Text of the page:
Ripples of laughter punctuated with bursts of "wow" drifted through the corridors of Prince Kuhio Plaza on Saturday, May 3, 2014, where the 13th annual AstroDay Festival took place from 10 a.m. to 4 p.m. Throughout the day, a total of 25 Subaru Telescope staff members became catalysts for sharing the joy of astronomy with the general public at the telescope's booth in the mall. The staff's enthusiasm and the public's interest in the exhibits were contagious.
AstroDay is Hilo's version of international Astronomy Day and is one of Hawaii's biggest astronomical outreach events. It featured over 40 exhibits, demonstrations, and activity areas throughout Prince Kuhio Plaza. A series of performances by local musicians at center stage added to the joyful tone of the festivities.
Subaru Telescope staff members have participated in AstroDay since its inception in Hilo 12 years ago. This year, Subaru Telescope's booth featured a potpourri of seven hands-on activities and demonstrations. Some dealt with people and activities that are essential to setting up observations and maintaining the telescope. Subaru staff members modeled the gear that summit technicians wear as part of their work. Some visitors used a remote control to operate a small robotic replica of the Cassegrain Instrument Auto Exchanger (CIAX), which was set up to simulate the way in which instrument exchanges take place on the Cassegrain floor of the enclosure at the summit.
Other activities focused on fun ways to demonstrate how the telescope collects scientific data. Visitors could look through small, cardboard hand-held telescopes to see how the lenses magnify and make distant objects appear nearer. The spectroscopy demonstration gave guests the opportunity to understand the properties of light by looking through spectroscopy cards at different types of lights and seeing for themselves how the configuration of colors from various lights changes. Adults and children alike were fascinated by the ultraviolet light demonstration, which showed ultraviolet-sensitive beads changing from white to colors when exposed to sunlight or light from an ultraviolet flashlight. Staff members gave away all 300 kits, which included some ultraviolet beads and a string for making a bracelet of them.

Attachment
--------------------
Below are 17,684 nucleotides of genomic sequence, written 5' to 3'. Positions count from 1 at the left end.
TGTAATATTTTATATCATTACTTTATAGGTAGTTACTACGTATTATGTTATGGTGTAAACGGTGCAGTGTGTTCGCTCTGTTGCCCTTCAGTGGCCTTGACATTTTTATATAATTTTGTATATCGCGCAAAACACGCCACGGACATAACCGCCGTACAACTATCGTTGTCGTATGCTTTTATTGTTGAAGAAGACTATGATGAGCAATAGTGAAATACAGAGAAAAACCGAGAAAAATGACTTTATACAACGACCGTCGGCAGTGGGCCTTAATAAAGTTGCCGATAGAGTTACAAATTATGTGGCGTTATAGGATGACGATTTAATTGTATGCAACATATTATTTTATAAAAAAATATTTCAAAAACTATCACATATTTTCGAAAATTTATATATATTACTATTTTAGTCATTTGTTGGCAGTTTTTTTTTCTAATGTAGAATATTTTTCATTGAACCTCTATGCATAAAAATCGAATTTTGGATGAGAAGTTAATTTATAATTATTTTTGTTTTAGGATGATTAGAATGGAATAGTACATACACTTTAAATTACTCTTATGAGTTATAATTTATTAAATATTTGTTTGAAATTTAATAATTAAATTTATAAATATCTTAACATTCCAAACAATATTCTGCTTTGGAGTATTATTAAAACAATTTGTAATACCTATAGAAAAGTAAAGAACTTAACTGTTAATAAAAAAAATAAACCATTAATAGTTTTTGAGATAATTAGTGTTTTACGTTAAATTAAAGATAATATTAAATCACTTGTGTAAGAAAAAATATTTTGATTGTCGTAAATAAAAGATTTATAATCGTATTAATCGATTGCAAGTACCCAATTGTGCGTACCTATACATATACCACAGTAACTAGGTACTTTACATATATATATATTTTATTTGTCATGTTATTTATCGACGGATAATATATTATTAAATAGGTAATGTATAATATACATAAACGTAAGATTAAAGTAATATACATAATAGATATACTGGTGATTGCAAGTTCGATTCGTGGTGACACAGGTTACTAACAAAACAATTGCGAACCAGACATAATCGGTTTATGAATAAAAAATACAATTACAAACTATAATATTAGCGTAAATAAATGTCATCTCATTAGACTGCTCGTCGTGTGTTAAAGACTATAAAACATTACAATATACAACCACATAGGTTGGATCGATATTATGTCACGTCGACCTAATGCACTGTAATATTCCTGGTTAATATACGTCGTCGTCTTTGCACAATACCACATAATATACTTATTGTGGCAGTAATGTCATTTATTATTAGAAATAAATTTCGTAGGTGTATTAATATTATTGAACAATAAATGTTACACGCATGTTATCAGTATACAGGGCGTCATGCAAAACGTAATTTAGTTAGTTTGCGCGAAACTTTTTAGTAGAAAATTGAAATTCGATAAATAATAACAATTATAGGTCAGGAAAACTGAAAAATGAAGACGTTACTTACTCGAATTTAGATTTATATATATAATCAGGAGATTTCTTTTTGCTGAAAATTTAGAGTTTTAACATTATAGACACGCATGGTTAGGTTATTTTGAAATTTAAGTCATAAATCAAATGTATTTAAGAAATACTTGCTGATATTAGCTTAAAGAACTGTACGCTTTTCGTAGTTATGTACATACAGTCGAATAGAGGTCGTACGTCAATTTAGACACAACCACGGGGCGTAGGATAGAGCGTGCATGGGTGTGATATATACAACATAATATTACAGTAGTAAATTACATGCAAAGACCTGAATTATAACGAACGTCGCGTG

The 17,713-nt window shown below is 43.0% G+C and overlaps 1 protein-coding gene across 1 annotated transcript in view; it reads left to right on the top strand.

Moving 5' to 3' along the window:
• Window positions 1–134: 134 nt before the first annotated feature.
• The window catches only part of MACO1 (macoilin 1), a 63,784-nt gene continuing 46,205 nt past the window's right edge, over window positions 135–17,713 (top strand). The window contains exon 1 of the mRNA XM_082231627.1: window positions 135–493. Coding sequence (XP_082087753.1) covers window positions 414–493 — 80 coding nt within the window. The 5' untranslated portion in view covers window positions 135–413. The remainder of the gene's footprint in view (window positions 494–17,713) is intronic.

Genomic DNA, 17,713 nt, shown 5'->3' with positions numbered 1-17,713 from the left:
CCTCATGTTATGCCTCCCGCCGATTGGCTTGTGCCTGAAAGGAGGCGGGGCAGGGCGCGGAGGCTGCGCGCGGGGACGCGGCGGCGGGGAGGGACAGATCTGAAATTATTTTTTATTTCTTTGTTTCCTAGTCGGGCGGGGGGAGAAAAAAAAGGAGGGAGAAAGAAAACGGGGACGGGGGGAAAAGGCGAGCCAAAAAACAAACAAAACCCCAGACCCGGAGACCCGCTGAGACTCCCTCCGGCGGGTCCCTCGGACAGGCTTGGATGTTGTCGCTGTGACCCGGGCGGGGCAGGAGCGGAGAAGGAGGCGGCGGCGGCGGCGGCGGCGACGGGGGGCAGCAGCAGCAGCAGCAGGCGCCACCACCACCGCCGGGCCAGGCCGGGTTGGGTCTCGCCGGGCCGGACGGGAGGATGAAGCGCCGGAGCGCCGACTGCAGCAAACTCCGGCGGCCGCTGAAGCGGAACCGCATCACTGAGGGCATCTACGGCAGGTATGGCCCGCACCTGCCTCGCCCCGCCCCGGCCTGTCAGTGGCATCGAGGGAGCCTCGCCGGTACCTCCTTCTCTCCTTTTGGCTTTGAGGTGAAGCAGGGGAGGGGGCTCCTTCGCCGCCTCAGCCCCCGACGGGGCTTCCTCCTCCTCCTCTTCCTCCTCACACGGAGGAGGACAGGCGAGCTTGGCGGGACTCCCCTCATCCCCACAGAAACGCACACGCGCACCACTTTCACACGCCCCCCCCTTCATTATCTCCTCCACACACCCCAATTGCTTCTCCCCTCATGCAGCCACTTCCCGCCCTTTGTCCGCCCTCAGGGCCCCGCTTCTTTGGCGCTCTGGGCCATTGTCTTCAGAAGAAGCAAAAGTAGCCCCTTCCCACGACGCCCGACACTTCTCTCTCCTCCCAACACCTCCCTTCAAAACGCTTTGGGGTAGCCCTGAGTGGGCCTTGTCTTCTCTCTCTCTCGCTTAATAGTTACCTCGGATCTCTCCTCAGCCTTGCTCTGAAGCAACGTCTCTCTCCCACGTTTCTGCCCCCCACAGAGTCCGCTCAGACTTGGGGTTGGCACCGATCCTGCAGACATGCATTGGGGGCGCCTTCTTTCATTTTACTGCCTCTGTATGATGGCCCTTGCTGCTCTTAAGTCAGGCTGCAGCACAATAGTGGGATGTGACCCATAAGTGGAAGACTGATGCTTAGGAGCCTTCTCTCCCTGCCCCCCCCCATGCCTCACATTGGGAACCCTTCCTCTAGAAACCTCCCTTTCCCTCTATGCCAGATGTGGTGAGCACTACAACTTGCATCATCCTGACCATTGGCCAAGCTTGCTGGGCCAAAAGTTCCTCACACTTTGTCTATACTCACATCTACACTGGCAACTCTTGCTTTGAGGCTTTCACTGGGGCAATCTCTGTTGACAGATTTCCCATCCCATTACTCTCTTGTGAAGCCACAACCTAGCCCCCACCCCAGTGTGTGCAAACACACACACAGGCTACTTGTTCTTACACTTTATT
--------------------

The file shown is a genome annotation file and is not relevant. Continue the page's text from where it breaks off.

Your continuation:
A couple of other activities concentrated on providing information about astronomical objects. Inflated Solar System balls, similar to smaller versions of beach balls, helped children understand the sizes and distances of the planets in relation to the Sun. Most of the free postcards showed many different images obtained from observations with the Subaru Telescope and were the catalyst for talking with visitors about various scientific topics.
Free handouts included stickers, postcards, ultraviolet bracelet kits, and informational brochures about the Subaru Telescope. The biggest gifts of the day were the time that Subaru Telescope staff took to engage the public with the joy of astronomy as well as the fascination and curiosity on the faces of the visitors as they learned about Subaru Telescope and astronomy. As Dr. Yuko Kakazu, Subaru Public Outreach Specialist who led Subaru's booth, concluded, "Our staff was very excited to share the joy of astronomy with so many people, especially the kids, who are curious about everything! Subaru Telescope's Public Information and Outreach Office will keep the community updated about the latest discoveries made with our telescope."